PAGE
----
Jihadists Gain Strength Even as Troops Arrive in West Africa

As a convoy of United Nations police on a night patrol stopped to chat with residents on the sand-blown streets of the central Malian city of Sevare, Sada Cissoko could no longer hold back his emotions.

“There are soldiers from all around the world in Mali, but despite the drones and the resources spent, things are only getting worse,” Cissoko, a 48-year-old counselor at a local school, said visibly agitated. “It just doesn’t make sense.”

Once a stable democracy, Mali is now on the front-line of an intensifying push by al-Qaeda- and Islamic State-affiliated militants and the simultaneous deployment of thousands of Western and United Nations troops in the Sahel region. It’s playing out in a wide arid area in West Africa south of the Sahara desert that’s a key gateway for the trafficking of migrants and drugs to Europe.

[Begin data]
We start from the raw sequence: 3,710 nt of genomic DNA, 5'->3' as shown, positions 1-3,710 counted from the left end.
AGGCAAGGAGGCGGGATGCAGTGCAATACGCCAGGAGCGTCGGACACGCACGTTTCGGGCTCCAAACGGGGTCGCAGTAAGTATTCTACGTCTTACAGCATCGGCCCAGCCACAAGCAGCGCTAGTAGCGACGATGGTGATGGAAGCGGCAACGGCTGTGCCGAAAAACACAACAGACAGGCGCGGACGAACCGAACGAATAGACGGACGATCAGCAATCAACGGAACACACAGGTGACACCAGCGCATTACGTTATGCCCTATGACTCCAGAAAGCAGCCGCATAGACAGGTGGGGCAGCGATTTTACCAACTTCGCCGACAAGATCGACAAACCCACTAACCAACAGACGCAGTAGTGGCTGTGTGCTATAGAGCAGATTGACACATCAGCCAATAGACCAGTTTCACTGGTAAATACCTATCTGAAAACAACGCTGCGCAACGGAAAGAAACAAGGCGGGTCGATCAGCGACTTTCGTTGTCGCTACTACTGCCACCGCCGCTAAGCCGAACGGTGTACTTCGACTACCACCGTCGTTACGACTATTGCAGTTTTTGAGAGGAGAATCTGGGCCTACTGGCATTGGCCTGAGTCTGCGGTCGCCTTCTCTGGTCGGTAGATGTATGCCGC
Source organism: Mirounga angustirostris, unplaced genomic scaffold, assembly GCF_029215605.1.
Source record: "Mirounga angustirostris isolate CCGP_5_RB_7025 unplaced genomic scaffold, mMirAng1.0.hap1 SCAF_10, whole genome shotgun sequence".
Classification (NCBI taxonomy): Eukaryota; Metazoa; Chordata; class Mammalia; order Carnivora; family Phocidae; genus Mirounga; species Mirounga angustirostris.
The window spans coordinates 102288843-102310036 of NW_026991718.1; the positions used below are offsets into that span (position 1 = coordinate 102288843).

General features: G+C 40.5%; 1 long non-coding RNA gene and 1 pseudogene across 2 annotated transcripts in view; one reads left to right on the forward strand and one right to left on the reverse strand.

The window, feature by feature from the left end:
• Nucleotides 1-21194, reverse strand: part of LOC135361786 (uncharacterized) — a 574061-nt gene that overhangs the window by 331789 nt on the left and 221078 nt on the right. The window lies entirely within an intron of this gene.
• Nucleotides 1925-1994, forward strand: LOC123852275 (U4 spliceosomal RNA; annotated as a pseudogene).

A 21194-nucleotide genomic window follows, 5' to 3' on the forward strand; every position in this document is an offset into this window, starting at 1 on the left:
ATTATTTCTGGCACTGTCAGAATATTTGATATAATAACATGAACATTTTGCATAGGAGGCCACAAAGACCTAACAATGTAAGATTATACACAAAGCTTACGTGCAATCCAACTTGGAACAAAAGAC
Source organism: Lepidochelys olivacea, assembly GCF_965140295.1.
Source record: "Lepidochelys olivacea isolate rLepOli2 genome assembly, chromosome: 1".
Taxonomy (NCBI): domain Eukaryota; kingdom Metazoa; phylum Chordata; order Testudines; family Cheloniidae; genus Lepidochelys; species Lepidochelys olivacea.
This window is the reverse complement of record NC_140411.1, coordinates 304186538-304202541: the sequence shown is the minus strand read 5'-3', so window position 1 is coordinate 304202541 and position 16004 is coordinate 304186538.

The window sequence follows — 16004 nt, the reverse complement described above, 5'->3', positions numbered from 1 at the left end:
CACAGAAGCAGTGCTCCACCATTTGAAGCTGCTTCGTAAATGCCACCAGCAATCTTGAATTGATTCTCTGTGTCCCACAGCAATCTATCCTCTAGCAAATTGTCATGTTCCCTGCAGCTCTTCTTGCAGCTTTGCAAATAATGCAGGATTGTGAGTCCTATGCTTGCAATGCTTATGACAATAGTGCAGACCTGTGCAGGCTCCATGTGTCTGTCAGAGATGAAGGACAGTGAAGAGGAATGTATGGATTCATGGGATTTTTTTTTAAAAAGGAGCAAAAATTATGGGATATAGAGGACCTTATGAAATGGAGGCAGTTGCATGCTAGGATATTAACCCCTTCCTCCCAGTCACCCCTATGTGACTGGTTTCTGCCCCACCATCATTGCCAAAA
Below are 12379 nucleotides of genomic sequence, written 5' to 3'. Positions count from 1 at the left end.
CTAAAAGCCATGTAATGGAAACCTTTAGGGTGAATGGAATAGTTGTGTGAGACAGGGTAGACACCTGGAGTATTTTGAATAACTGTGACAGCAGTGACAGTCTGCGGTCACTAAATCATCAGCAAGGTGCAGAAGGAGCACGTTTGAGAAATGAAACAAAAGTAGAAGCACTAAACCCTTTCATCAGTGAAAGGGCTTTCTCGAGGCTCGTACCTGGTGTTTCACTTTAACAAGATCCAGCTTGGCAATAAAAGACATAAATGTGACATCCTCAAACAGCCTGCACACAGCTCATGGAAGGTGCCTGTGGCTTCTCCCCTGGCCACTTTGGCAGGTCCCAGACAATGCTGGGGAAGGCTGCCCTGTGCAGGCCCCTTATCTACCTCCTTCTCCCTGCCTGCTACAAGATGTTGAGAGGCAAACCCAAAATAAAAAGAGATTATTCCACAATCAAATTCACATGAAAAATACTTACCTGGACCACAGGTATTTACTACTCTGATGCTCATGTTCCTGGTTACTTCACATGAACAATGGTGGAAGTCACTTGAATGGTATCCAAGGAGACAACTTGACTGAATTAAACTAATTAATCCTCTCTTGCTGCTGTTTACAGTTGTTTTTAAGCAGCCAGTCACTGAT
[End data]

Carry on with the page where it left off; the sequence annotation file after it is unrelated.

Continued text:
Mali is home to the deadliest UN peacekeeping mission in the world, with more than 100 UN soldiers killed in attacks since the 15,000-strong mission deployed five years ago, following a jihadist insurgency in the north that few people had ever imagined possible in the religiously moderate country. There have been as many as 60 raids since the beginning of the year, killing at least 45 Malian soldiers and five peacekeepers.

Timbuktu Attack

Last week, in an unprecedented assault, militants loyal to the al-Qaeda-affiliated Group to Support Islam and Muslims, or JNIM, arrived in vehicles painted in UN and Malian army colors and opened fire on a UN camp in the fabled desert city of Timbuktu, destroying the airport terminal and wounding 14 French and UN soldiers.

“JNIM’s capabilities are clearly growing as demonstrated by the recent attack on Timbuktu airport,” said Sean Smith, senior West Africa analyst at risk-advisory company Verisk Maplecroft. “The mounting levels of regional and international troops stationed in the country appear incapable of preventing JNIM from becoming more potent.”

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